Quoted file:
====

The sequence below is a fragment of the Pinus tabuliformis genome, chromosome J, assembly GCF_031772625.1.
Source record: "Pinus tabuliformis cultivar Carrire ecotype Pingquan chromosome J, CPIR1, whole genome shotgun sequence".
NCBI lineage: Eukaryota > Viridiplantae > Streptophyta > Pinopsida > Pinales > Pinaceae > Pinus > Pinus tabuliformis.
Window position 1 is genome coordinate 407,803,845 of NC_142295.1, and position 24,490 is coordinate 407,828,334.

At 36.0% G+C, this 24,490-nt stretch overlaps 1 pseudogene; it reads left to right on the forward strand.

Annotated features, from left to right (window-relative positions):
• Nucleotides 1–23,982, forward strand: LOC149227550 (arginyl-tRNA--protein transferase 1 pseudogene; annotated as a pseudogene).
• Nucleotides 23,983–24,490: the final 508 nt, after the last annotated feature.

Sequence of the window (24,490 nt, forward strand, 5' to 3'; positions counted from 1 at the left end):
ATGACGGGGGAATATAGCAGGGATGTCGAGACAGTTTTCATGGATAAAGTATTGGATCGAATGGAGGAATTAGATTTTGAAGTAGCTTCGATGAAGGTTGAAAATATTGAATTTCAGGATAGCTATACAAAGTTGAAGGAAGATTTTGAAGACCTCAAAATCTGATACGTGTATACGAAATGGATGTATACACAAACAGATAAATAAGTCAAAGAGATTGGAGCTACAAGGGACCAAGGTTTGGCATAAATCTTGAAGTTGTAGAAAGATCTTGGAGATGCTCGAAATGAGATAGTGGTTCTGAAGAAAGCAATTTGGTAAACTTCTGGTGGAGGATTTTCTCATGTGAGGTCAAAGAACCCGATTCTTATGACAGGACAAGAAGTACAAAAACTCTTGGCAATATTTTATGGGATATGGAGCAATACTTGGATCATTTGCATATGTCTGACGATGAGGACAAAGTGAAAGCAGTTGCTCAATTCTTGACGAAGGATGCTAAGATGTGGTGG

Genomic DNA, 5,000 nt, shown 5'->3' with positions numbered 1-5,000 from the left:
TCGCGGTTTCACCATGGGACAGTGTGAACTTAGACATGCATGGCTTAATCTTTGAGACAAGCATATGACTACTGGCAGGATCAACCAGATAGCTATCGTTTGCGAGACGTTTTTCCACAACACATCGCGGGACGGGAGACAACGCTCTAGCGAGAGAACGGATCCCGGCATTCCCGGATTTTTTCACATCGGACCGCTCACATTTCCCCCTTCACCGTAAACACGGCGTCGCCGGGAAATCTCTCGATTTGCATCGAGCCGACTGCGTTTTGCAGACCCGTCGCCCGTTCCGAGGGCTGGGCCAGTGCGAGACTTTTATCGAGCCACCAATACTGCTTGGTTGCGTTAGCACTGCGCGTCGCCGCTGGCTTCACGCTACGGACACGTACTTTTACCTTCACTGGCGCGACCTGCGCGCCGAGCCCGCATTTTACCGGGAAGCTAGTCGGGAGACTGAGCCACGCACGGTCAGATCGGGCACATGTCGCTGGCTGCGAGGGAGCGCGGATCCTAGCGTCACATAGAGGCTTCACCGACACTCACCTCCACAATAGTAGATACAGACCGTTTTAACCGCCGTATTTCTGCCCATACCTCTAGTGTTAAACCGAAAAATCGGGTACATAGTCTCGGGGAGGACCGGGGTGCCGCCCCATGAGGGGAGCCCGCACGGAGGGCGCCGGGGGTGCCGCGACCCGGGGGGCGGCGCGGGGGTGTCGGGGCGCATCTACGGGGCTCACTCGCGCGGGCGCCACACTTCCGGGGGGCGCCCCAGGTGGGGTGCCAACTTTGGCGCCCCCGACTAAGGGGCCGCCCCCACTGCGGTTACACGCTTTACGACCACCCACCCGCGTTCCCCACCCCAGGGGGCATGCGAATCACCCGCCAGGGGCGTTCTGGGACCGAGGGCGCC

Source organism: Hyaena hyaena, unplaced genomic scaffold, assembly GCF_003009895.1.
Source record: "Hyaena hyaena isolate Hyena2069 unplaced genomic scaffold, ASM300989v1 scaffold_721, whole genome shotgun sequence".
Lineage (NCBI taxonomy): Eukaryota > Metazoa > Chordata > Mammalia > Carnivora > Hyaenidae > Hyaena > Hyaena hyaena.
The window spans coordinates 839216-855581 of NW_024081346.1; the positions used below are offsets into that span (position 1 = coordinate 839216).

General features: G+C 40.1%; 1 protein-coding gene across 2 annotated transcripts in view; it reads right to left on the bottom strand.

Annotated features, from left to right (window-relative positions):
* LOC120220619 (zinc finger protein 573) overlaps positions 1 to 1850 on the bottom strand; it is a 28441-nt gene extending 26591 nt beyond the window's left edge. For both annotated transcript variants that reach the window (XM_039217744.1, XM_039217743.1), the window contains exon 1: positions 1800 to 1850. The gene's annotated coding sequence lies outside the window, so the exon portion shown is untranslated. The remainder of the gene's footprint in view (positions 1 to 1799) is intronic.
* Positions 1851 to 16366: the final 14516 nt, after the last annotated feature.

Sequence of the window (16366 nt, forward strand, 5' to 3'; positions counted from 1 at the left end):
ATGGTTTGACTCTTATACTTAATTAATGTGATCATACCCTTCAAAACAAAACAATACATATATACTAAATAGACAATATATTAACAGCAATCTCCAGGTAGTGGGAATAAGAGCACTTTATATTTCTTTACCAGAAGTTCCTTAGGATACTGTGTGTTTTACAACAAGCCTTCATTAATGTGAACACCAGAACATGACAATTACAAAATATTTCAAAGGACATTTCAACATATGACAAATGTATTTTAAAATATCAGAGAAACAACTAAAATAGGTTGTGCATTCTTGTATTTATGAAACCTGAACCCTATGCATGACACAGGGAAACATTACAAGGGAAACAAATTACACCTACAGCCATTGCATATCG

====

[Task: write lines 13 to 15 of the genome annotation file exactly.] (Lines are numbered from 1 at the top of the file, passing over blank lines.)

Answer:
Source organism: Hyaena hyaena, unplaced genomic scaffold, assembly GCF_003009895.1.
Source record: "Hyaena hyaena isolate Hyena2069 unplaced genomic scaffold, ASM300989v1 scaffold_721, whole genome shotgun sequence".
Lineage (NCBI taxonomy): Eukaryota > Metazoa > Chordata > Mammalia > Carnivora > Hyaenidae > Hyaena > Hyaena hyaena.